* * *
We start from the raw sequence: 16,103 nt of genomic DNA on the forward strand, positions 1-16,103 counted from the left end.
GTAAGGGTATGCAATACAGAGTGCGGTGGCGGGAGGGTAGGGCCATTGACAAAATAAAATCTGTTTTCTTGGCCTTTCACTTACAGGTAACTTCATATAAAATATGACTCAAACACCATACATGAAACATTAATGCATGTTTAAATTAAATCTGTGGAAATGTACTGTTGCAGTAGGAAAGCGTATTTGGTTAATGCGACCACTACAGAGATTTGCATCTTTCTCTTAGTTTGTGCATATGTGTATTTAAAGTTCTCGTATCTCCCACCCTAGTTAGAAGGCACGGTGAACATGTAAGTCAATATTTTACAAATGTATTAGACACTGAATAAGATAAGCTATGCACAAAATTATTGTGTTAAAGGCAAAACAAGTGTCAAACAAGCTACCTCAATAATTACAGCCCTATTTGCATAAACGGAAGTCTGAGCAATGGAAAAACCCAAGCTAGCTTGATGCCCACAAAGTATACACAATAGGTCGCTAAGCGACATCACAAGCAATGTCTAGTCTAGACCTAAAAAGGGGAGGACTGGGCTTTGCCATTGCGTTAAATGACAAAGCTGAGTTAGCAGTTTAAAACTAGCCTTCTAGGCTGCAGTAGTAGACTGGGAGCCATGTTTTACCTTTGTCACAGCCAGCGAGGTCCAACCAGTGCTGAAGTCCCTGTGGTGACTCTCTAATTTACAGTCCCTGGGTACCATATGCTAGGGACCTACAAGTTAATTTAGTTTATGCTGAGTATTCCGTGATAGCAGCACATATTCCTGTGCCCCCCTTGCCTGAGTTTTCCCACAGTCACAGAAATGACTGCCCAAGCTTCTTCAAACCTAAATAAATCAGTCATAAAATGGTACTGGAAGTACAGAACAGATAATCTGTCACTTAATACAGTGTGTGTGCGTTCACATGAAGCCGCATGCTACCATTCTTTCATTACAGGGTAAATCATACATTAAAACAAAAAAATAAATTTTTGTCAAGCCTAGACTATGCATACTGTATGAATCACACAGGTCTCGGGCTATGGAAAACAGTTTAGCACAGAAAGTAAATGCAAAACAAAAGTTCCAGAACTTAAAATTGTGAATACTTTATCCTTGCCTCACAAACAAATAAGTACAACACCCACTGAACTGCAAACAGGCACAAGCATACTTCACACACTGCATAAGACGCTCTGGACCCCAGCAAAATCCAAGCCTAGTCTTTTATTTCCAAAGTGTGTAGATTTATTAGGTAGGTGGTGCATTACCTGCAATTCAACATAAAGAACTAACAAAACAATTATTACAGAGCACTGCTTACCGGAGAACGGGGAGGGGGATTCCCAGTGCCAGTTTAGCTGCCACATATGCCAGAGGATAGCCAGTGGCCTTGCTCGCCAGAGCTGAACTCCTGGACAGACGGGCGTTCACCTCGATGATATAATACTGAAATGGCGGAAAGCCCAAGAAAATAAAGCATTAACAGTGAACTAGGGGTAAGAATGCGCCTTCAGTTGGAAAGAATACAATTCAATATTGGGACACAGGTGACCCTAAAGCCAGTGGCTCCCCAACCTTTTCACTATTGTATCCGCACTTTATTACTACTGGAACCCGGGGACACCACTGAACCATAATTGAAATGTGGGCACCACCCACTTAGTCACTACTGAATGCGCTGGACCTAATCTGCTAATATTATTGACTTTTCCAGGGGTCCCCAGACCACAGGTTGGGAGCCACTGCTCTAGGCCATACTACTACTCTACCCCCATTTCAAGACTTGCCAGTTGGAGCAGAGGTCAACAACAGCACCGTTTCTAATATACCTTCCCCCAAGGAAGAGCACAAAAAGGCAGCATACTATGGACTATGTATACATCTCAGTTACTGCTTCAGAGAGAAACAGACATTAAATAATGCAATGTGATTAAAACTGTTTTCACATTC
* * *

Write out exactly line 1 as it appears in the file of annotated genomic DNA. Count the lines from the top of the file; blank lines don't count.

We start from the raw sequence: 16,103 nt of genomic DNA on the forward strand, positions 1-16,103 counted from the left end.